It may be hard to imagine now, but once upon a time there was actually more than a single digit number of shooters being released annually. Great times, great times; they are truly missed. What is not missed is the deluge of utterly generic titles that accompany any popular genre. Games like Aerial Assault, a game with nothing remotely unique about the level design, enemies, power-ups, anything. However, some such shooters were at least playable, some were even pretty good. So what keeps this game down?
For starters, the minimal effort that was put into the game's looks and sound. The graphics are not particularly bad, in fact the large color palette and admittedly cool background effects that include changing times of day and a thunderstorm are among the few highlights. The problem is that there is enough sprite recycling to qualify for an award from Green Peace. Hell, the first level has scenery that works like the wallpaper at a restaurant and has just three types of enemies. Those same three then remain staples for at least the next four levels thereafter. And on top of that, they don't do anything different from level to level; they are perfectly content with simple palette swapping. Talk about lazy! The music is alright too, but suffers the exact same problem as the graphics. The sound effects are not only repetitive, but among the worst in any game ever made. One of the shot types is accompanied by a sound bite of what appears to be metal scrapping a chalkboard. Who doesn't want to hear that every half second? Incredibly, graphics and sound are two of the game's better aspects.
If there is one thing that no shooter can be forgiven for, it is slowness. This genre is all about testing the reflexes of the player; something that Aerial Assault never even attempts to do. The enemies look like supersonic jets, but move like kids on tricycles with half the ferocity of a Mr. Rogers' Christmas Special. Nobody seems to care whether or not you get from point A to point B. The first two bosses can be beaten by staying just to their lower left and holding the fire button. Further slowing the pacing is your own default ship, arguably the slowest thing in the game. The game forces you to collect speed-ups as wells as power-ups, both of which revert back to nil upon death. Just to kick you while you are down, the developers made sure that bonus items are scarce and that the default ship completely, utterly, totally and in all other ways BLOWS! There is auto-fire, at least. However, regardless of whether you are holding the button down or hitting it repeatedly, the rate of fire is laughably inconsistent. Some shots come out so fast they appear to be stuck together, while most take a few moments in between. The most common enemy is a slow little jet that never even fires a shot. Getting hit by one is about the equivalent of losing to a four year old in Halo. Yet, that is exactly what will happen if you get in front of one to kill it and the freaking ship just sits there and takes one for the team. That team that consists solely of you.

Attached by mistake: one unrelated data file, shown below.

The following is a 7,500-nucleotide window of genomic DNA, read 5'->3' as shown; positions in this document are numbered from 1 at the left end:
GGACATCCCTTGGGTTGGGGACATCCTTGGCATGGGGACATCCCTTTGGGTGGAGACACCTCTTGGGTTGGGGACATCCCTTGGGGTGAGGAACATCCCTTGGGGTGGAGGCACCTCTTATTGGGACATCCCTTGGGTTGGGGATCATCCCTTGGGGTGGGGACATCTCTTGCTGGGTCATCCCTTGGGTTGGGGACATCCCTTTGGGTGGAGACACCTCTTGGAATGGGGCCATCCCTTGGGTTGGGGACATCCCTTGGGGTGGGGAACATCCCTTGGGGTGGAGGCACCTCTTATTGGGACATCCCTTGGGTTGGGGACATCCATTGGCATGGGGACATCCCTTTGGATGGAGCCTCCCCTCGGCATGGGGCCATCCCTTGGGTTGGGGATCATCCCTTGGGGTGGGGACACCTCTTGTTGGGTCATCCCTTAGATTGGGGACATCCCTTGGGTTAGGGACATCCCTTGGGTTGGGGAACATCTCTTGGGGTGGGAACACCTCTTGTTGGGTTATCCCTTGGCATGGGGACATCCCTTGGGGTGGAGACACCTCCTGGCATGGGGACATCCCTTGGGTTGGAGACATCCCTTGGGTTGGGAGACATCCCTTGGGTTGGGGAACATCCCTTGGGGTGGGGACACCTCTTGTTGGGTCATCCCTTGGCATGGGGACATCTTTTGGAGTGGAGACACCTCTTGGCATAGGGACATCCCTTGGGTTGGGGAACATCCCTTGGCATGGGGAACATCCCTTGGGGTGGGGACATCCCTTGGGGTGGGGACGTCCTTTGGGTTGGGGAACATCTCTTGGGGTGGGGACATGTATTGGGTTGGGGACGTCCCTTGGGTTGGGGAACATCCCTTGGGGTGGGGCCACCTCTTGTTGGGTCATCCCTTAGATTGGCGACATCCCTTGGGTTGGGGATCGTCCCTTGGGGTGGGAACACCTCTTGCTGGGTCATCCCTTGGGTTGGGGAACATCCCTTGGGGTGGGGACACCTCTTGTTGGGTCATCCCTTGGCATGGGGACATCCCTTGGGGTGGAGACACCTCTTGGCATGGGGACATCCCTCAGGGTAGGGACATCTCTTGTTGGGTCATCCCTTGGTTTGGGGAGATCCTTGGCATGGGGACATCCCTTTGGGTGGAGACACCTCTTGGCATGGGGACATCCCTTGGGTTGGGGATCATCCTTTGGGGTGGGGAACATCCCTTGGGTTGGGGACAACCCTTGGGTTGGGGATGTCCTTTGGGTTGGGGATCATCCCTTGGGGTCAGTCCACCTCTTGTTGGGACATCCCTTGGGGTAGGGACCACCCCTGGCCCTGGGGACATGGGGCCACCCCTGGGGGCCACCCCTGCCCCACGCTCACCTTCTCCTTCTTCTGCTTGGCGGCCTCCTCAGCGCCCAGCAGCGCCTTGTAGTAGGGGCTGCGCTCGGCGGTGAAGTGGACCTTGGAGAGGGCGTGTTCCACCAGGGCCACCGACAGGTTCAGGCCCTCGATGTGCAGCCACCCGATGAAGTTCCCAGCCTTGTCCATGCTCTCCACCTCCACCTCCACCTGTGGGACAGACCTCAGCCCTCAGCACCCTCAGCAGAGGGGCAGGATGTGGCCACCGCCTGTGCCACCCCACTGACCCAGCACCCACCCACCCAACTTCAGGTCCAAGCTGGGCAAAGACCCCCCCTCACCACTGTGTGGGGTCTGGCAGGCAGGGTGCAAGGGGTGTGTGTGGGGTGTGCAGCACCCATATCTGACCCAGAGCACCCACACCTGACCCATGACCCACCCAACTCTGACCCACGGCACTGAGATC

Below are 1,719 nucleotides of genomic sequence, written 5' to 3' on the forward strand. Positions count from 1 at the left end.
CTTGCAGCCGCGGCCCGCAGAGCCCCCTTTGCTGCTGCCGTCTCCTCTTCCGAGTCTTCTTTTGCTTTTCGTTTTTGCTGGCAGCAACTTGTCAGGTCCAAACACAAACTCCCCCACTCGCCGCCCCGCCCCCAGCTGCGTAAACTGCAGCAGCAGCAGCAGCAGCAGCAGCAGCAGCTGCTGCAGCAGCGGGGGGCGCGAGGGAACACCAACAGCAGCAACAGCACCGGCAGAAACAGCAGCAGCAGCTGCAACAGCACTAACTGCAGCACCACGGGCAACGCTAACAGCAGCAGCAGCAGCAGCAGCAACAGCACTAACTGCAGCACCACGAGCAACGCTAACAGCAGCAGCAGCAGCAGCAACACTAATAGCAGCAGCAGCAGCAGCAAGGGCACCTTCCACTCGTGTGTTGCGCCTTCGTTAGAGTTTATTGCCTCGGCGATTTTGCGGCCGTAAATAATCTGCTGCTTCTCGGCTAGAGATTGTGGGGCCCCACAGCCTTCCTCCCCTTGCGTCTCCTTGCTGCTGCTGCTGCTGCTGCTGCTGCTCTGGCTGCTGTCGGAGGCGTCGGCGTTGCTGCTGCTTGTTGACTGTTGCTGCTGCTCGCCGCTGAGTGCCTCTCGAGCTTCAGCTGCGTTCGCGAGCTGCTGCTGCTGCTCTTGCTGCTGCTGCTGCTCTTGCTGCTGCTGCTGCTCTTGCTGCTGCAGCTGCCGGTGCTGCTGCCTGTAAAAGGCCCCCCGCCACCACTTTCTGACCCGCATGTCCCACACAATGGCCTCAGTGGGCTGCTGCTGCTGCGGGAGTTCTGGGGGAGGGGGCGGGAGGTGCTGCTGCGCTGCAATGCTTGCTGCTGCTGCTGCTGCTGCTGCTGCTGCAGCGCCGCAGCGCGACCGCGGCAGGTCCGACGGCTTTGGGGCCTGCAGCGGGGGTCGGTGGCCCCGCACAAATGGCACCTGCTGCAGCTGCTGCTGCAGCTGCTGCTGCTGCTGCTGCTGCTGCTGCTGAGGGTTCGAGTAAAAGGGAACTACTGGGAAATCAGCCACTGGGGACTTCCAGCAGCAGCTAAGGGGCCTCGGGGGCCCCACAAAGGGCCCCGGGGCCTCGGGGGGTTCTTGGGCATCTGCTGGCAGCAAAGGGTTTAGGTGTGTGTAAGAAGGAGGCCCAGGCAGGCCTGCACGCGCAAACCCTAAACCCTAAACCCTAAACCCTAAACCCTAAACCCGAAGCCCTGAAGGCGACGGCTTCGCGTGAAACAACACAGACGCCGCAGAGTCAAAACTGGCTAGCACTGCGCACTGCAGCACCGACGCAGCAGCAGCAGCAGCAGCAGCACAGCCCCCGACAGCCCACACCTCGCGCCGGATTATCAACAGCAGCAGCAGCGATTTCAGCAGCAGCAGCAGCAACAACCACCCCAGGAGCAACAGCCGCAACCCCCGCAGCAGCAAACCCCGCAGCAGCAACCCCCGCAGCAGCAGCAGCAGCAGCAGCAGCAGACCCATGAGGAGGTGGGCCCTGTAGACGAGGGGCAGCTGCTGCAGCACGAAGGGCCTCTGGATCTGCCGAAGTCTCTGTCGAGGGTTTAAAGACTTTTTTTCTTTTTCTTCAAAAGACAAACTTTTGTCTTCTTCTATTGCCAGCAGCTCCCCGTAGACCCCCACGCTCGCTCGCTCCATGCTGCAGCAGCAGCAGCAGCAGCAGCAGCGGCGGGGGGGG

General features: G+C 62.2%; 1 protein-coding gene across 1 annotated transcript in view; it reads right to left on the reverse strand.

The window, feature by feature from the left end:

Most great shooters start delivering the intensity right after the start button is hit or the first quarter is dropped into the machine and they don't let go until the player has been mercilessly squashed under a maelstrom of steel, lead and laser. Aerial Assault is like that, only not quite "intensity" from start to finish so much as "sheer boredom." Which brings up the most puzzling problem of all: slowdowns. HOW THE HELL DOES A GAME THIS SLOW EXPERIENCE SLOWDOWN?!? Just about every system has shooters. There are hundreds of shooters out there, and incidentally hundreds of them are probably better than Aerial Assault.